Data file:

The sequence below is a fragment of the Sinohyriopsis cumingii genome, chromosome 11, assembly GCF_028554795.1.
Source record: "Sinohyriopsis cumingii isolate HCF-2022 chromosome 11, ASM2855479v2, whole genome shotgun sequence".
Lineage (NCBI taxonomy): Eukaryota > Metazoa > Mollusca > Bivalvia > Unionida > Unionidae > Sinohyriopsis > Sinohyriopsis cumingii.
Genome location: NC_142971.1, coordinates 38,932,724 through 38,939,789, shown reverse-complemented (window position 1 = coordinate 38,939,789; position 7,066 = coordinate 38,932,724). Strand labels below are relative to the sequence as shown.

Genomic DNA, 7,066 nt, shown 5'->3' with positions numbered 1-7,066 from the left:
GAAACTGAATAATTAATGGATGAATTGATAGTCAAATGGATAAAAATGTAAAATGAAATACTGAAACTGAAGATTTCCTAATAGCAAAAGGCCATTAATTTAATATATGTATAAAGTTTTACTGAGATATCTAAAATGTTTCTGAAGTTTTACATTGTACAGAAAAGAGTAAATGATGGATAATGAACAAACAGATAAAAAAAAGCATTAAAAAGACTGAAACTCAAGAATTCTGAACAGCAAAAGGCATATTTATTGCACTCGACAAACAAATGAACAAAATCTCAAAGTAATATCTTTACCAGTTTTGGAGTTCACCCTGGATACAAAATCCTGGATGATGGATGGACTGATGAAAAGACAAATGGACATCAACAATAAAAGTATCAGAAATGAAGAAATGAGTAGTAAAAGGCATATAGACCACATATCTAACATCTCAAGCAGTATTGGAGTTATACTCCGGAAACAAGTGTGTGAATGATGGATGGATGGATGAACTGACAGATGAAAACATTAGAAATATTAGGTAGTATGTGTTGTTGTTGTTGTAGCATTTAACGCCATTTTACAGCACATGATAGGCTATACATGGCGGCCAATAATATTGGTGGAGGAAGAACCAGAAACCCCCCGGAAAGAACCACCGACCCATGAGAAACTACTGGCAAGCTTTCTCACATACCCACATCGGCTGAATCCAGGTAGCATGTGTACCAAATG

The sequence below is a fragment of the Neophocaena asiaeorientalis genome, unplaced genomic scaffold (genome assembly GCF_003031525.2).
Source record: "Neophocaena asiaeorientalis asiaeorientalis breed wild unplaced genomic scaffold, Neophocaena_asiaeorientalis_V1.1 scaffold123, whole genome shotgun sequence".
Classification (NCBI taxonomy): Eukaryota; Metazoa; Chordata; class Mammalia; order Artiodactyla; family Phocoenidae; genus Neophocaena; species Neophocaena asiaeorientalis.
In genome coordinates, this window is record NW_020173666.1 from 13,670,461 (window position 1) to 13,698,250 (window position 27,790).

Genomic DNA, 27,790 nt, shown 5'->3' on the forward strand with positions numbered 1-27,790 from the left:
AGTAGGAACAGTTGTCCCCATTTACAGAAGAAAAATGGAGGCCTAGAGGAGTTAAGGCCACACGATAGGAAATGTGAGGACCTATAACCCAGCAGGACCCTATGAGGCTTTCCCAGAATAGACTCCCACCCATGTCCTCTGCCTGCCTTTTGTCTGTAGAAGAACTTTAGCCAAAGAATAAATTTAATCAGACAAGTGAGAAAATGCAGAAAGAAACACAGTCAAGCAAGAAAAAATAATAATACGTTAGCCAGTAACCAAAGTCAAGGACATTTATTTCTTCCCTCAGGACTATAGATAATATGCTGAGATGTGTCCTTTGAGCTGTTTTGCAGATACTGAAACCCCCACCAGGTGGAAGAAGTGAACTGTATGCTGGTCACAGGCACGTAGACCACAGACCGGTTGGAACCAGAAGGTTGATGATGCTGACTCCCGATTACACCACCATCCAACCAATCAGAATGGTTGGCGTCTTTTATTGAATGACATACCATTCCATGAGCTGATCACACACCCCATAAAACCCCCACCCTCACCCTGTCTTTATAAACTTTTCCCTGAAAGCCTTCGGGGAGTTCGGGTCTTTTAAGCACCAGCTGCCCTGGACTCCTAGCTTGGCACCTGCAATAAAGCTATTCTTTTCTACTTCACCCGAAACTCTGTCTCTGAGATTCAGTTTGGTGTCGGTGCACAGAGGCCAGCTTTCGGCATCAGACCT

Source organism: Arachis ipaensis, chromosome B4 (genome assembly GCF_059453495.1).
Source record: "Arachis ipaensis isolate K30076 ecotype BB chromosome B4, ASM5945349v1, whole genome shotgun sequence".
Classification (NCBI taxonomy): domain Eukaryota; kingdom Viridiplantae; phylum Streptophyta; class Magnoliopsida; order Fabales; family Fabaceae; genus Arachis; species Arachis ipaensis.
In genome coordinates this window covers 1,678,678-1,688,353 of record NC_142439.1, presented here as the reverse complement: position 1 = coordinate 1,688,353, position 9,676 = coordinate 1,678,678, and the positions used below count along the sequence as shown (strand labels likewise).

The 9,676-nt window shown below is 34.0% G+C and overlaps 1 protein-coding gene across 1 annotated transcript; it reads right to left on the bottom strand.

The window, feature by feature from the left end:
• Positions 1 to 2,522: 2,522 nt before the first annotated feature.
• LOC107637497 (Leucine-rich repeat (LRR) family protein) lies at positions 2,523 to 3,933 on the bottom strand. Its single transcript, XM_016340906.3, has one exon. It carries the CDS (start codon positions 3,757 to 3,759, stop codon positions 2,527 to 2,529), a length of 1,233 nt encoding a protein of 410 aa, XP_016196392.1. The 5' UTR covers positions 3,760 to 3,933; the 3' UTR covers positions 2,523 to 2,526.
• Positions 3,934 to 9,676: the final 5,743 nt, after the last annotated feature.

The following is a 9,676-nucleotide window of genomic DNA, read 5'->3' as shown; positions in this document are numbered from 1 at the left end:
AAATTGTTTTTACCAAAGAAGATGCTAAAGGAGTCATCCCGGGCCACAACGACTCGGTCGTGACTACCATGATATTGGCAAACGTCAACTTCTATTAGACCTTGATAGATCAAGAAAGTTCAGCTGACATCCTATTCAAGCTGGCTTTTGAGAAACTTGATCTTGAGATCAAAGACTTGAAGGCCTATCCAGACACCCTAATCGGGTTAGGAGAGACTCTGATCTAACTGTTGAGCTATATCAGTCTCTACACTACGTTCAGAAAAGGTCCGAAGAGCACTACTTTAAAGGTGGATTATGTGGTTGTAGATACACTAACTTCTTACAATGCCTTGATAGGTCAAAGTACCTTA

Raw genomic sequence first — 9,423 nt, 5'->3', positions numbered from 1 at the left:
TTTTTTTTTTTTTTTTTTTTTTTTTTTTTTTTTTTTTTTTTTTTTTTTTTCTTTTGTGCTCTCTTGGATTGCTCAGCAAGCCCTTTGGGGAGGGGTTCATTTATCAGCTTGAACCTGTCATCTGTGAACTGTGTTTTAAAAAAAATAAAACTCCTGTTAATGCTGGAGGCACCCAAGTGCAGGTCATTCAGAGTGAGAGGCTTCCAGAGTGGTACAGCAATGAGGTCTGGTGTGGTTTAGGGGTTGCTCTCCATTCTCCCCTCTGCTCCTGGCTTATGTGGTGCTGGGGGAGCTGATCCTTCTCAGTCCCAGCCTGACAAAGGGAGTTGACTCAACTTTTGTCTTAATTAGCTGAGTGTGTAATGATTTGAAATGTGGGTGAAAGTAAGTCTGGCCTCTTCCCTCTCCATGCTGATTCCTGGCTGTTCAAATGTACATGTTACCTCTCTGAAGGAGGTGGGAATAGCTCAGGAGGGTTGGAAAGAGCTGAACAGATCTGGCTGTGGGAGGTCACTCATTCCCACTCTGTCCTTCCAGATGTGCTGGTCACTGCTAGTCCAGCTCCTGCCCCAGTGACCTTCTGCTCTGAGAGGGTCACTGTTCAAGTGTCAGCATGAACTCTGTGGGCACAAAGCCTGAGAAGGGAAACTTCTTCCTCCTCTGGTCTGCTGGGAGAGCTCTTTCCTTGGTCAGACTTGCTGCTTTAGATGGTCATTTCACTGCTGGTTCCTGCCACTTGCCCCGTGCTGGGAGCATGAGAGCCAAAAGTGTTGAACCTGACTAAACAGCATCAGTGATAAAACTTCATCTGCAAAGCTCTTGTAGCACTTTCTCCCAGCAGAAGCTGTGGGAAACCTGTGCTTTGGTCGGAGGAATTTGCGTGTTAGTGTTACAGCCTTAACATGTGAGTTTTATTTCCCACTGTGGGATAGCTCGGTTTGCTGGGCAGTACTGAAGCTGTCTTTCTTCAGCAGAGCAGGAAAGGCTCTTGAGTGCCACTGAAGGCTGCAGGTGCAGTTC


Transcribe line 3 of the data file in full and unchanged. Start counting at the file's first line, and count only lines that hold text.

Lineage (NCBI taxonomy): Eukaryota > Metazoa > Mollusca > Bivalvia > Unionida > Unionidae > Sinohyriopsis > Sinohyriopsis cumingii.